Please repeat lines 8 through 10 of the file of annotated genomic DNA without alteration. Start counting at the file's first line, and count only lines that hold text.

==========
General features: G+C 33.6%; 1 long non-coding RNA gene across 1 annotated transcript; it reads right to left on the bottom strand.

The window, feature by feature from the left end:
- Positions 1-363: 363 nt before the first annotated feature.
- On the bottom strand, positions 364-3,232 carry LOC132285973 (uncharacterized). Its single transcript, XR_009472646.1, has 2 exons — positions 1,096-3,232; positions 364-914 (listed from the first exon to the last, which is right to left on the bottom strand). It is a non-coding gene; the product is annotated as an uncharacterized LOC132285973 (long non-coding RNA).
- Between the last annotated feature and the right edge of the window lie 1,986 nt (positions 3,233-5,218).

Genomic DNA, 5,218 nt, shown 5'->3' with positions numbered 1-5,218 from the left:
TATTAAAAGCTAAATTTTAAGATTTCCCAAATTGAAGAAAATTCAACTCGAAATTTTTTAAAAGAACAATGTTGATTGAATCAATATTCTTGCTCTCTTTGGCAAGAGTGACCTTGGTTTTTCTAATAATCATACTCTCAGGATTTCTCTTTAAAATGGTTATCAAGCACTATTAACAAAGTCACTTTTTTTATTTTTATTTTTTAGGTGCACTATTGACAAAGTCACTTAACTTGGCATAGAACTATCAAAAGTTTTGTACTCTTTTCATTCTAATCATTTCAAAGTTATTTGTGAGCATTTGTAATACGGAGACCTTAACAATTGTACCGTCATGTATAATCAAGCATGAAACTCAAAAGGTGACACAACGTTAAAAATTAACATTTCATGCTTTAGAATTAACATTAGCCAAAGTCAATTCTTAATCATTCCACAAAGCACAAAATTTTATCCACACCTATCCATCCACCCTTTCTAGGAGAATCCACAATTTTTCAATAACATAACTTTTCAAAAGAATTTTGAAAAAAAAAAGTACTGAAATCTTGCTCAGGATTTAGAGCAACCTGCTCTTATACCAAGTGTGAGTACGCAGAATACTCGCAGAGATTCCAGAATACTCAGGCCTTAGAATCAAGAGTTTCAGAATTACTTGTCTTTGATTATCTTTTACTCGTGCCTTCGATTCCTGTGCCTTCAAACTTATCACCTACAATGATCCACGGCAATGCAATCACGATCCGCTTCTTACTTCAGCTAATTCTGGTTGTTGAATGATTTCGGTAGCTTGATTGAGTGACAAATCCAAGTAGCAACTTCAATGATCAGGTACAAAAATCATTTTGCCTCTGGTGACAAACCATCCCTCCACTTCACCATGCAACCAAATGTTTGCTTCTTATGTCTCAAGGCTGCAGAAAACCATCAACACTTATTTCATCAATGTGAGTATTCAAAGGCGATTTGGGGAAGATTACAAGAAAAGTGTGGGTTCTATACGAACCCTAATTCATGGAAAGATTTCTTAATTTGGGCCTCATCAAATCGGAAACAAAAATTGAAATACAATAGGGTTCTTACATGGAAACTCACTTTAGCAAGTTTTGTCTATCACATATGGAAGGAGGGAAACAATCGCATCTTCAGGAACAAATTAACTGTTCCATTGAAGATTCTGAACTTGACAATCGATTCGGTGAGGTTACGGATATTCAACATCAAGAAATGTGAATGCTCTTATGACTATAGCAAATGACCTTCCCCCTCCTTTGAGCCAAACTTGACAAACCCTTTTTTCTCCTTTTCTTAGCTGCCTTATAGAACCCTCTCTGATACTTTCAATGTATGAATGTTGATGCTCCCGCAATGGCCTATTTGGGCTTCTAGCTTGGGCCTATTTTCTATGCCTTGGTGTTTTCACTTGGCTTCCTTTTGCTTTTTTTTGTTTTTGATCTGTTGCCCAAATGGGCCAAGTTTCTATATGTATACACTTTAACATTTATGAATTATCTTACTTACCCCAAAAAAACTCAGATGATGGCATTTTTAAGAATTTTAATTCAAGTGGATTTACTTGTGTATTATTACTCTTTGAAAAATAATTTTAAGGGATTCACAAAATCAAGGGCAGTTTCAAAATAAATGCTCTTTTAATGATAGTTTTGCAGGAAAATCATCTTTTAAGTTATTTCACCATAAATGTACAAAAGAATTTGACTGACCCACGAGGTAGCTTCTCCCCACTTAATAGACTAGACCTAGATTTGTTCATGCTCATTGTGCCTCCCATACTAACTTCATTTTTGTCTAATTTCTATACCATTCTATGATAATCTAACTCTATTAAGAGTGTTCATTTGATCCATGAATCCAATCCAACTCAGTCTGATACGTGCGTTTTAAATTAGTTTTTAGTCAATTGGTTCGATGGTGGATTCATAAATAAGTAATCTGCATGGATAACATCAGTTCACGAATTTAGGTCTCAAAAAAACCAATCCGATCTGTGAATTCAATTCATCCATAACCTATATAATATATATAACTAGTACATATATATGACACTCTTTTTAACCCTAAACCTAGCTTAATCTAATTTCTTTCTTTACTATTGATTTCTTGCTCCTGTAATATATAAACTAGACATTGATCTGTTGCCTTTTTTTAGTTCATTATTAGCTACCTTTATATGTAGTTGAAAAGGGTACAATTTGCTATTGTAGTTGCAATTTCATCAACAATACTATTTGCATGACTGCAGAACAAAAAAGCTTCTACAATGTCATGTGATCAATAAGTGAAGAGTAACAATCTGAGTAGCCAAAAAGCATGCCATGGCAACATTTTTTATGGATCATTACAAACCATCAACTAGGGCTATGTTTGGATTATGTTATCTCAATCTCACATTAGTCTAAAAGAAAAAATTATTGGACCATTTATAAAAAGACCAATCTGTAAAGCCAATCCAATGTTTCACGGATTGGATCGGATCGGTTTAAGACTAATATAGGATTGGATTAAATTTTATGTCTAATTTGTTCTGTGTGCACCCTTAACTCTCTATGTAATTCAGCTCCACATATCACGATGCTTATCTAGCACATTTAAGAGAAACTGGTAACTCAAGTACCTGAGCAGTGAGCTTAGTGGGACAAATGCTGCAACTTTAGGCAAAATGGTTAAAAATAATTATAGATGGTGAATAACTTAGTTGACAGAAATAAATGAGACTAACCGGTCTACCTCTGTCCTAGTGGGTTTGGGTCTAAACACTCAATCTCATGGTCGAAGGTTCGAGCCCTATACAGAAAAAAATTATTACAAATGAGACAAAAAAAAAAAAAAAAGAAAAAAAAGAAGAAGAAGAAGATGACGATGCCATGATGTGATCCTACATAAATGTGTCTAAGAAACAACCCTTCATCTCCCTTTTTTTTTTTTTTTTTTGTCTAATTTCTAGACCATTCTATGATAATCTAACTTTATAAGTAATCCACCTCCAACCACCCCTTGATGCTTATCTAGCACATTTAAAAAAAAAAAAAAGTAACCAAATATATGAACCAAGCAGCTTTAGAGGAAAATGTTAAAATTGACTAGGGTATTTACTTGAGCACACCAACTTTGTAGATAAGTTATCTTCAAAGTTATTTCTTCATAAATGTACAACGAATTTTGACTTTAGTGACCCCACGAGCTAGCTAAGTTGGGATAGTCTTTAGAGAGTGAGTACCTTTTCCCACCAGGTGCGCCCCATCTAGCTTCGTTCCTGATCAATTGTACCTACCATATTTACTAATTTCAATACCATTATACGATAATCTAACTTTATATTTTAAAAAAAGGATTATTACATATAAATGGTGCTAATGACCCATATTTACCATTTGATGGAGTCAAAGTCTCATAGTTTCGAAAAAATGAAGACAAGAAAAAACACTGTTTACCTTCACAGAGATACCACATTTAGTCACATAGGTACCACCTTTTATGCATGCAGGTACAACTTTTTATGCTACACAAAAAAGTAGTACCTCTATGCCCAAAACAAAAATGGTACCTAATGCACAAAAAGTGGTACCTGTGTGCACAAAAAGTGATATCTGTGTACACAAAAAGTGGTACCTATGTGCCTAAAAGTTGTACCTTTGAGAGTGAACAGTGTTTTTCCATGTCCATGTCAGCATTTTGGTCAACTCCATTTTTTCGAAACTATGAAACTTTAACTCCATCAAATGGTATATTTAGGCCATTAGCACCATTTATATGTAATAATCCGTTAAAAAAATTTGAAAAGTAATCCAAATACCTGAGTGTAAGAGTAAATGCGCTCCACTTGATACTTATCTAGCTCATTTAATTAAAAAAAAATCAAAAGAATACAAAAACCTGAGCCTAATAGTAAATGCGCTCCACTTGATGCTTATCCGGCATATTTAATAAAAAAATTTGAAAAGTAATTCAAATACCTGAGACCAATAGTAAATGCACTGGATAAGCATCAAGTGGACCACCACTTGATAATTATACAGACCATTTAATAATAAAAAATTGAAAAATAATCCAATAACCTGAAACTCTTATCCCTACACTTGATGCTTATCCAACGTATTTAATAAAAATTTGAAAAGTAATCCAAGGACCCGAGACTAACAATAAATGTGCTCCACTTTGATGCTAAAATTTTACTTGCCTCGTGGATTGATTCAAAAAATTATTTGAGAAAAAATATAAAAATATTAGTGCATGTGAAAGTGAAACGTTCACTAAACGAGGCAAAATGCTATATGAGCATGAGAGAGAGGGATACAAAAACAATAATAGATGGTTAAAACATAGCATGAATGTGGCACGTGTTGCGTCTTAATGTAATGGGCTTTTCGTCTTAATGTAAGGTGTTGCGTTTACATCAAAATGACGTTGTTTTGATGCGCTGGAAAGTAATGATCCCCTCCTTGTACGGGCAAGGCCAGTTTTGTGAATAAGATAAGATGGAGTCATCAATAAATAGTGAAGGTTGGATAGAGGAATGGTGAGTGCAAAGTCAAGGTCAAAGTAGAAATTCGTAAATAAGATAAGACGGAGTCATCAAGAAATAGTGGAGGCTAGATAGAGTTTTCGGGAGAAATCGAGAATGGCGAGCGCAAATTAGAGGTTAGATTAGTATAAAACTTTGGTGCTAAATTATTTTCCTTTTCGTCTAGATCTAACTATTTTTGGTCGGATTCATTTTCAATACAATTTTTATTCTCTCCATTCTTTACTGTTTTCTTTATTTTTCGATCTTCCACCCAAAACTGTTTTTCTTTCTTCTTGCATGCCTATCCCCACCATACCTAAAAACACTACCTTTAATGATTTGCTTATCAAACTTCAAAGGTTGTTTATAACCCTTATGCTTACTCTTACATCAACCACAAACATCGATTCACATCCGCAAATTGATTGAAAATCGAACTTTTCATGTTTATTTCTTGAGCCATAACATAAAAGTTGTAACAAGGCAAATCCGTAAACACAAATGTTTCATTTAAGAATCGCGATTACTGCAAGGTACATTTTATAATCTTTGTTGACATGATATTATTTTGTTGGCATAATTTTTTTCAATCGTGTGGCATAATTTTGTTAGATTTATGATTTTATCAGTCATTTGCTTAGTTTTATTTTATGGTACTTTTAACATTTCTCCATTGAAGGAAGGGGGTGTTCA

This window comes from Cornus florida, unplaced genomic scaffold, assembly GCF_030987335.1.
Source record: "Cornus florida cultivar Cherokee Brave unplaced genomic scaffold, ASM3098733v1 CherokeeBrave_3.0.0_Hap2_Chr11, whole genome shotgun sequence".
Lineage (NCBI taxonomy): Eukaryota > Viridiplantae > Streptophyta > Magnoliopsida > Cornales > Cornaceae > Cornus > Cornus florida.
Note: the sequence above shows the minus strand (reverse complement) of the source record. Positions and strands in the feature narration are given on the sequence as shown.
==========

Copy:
This window comes from Cornus florida, unplaced genomic scaffold, assembly GCF_030987335.1.
Source record: "Cornus florida cultivar Cherokee Brave unplaced genomic scaffold, ASM3098733v1 CherokeeBrave_3.0.0_Hap2_Chr11, whole genome shotgun sequence".
Lineage (NCBI taxonomy): Eukaryota > Viridiplantae > Streptophyta > Magnoliopsida > Cornales > Cornaceae > Cornus > Cornus florida.